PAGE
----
Diabetes is still common in the U.S. population aged 18 and older and remains the eighth leading cause of death. Regarding prevalence trends, the percentage of adult U.S. citizens with type I/type II diabetes diagnosis has grown from 9% to 12% between 1999 and 2016 (Centers for Disease Control and Prevention [CDC], 2021b). Next, in terms of incidence, as of 2018, the number of new cases among U.S. adults was 1.5 million or 6.9 cases per 1000 adult citizens (CDC, 2021b). The national trend is, however, decreasing; in 2009, diabetes incidence per 1000 adults exceeded 9 cases (CDC, 2021b). In 2016, the national incidence rate for adults was lower than 7, and the 2018 result was 6.9 (CDC, 2021b). The data on the percentage of diabetes cases to expire from the condition are not available, but diabetes mortality for adults has varied between 27 and 31 cases per 1000 people in recent years (CDC, 2021b; Gregg et al., 2018). Finally, the statistical result to be used as a benchmark for comparison is 6.9 new diabetes cases per 1000 adults.
The abovementioned sources do not adequately explain the possible reasons for the trends’ existence. However, hypothetically, increases in prevalence and decreases in incidence could be explained by reductions in mortality rates and the decreased incidence of life-threatening complications in adults diagnosed with the disorder. An increased proportion of asymptomatic diabetes, better prediabetes screening methods, or improvements in diabetes prevention literacy could also explain reductions in incidence.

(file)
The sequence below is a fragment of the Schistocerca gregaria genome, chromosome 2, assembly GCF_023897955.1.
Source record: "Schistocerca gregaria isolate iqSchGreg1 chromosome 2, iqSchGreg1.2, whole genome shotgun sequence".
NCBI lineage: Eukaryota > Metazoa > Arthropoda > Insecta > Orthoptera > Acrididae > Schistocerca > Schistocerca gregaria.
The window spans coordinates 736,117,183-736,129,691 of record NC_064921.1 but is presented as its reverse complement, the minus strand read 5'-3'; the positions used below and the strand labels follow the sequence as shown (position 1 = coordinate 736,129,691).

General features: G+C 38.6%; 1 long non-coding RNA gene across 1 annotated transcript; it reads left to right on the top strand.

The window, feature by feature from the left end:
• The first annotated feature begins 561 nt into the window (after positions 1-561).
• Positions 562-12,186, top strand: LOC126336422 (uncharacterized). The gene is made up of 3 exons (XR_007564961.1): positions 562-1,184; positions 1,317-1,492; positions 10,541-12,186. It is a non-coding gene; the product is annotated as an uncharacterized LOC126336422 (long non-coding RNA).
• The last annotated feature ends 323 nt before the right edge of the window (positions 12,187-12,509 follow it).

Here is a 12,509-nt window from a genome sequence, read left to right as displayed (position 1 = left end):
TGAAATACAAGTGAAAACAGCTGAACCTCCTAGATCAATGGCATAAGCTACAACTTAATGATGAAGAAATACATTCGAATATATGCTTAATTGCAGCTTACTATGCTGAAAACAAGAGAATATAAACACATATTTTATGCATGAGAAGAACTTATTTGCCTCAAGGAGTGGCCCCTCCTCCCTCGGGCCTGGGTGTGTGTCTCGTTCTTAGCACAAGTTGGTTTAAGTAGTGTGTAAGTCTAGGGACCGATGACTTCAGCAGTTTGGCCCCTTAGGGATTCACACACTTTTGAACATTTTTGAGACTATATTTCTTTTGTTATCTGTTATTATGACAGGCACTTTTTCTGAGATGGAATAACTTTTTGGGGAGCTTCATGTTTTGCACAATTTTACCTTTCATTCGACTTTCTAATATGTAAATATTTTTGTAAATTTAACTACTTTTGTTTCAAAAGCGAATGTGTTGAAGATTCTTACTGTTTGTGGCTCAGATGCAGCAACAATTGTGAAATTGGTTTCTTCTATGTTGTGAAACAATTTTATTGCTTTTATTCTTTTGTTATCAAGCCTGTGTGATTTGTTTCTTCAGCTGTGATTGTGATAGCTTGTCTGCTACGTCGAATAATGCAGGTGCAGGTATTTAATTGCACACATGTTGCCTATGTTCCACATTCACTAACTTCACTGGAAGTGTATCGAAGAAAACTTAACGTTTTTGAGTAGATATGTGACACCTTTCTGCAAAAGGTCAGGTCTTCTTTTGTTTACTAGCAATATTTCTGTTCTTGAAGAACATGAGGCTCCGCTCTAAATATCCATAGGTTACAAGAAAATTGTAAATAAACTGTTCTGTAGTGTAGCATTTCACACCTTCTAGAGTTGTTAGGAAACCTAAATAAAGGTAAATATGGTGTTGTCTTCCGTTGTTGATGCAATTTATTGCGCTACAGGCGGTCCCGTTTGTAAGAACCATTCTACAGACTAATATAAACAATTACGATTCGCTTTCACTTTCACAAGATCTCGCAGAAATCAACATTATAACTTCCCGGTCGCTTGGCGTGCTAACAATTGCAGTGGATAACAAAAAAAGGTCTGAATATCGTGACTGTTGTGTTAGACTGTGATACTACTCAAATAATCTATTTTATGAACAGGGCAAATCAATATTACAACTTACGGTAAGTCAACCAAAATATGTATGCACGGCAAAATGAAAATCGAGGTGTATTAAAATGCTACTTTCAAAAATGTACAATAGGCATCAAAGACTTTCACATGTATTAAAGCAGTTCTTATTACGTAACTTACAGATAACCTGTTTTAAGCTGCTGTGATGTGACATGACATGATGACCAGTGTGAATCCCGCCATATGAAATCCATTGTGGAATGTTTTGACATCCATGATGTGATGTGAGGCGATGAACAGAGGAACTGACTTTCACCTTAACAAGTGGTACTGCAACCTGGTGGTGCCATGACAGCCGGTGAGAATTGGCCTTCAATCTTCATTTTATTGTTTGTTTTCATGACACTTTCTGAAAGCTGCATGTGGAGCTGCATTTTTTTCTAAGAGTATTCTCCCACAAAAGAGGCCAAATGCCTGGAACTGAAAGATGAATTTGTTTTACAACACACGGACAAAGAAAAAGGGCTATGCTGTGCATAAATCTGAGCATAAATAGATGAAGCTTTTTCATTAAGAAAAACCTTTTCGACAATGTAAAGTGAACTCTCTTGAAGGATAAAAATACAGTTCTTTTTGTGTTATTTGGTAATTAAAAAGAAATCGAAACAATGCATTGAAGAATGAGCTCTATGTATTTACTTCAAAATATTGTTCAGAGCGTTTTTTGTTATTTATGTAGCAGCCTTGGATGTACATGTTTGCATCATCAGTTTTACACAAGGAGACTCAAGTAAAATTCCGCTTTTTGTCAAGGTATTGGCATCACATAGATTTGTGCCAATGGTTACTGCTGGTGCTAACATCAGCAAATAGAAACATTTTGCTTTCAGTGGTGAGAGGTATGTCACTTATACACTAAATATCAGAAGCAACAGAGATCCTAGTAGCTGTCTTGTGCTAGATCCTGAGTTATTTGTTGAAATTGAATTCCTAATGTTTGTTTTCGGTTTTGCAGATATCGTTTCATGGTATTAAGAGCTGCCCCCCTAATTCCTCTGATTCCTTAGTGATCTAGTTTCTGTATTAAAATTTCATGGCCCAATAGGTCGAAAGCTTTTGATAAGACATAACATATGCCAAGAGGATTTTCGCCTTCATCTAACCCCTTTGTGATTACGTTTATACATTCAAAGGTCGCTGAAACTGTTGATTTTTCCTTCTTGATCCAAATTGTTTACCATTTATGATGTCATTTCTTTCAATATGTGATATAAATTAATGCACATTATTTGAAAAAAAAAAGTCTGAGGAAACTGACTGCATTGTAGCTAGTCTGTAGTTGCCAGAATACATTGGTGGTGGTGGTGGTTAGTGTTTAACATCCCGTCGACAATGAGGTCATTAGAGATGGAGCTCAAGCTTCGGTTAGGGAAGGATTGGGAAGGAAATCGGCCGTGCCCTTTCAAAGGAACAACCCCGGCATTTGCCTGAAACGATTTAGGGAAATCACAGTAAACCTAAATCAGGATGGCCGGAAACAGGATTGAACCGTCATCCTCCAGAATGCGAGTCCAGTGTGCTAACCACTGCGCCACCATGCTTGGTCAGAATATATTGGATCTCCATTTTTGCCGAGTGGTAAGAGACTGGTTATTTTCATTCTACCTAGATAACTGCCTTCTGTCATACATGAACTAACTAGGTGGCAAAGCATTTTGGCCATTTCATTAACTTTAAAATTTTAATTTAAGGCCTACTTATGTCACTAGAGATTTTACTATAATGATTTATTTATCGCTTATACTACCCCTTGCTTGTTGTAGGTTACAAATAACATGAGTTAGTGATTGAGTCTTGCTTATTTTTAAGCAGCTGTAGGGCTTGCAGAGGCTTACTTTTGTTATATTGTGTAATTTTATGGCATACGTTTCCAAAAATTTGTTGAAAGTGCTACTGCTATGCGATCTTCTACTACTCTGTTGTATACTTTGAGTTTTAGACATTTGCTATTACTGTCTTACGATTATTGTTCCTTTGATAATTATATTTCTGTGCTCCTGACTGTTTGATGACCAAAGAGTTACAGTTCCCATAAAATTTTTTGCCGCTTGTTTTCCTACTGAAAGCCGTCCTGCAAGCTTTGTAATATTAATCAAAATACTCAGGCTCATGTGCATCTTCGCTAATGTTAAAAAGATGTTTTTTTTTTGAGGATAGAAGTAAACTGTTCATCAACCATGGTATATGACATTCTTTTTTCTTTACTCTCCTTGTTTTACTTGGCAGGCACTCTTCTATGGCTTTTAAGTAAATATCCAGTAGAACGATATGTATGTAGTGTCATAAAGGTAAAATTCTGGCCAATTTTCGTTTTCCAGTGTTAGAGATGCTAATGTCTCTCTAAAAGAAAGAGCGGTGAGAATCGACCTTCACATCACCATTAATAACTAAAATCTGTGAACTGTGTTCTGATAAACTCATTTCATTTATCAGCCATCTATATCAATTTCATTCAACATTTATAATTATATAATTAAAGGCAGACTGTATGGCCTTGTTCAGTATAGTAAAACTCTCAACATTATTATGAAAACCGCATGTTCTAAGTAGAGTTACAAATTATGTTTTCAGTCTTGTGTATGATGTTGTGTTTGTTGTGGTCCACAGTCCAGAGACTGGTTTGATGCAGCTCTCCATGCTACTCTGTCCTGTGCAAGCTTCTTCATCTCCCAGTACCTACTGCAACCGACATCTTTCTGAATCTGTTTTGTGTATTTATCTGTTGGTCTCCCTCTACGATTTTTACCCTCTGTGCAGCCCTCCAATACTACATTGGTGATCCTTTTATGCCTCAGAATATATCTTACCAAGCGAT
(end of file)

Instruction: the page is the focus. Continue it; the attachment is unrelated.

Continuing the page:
For assessment purposes, the 2020 HEDIS Comprehensive Diabetes Care quality measures from five types of healthcare plans could be used. The first measure is the percentage of patients (18-75 years) with type I and II diabetes who have poorly controlled diabetes (HbA1c values exceeding 9%) (CDC, 2021a; National Committee for Quality Assurance [NCQA], 2020). In 2020, it varied between 45.4% for Medicaid HMOs and 23.4% for Medicare PPOs (NCQA, 2020). Another measure is the percentage of patients in the abovementioned group with optimal blood pressure control (BP levels not exceeding 140/90mmHg); it ranged from 65% for Medicare PPOs to 49% for commercial PPOs (NCQA, 2020). The third measure is the percentage of patients undergoing eye exams, ranging from 46.9% for commercial PPOs to 68.5% for Medicare PPOs (NCQA, 2020).
The data come from health plans and individual healthcare organizations (Aetna Better Health, 2020). Health plans’ representatives contact the NCQA’s data collection team and gain access to the Interactive Data Submission System (NCQA, n.d.). The data are collected for each measurement year for commercial HMOs, commercial PPOs, Medicaid HMOs, Medicare HMOs, and Medicare PPOs.
The factors influencing the quality measures above might include data accuracy and the peculiarities of patient profiles. Concerning accuracy, data errors are possible, and the number of excluded medical records is manifested in entities’ individual reports (NCQA, 2021). However, the very existence of errors reduces the sample size, which might run counter to generalizability. For patient characteristics, quality-related outcomes for entities serving the populations with high obesity prevalence and higher proportions of older adults might be lower since BMI and age factor into hypertension (Wang et al., 2021). Finally, patients’ self-care behaviors can also influence these quality estimates.
Compatibility of Data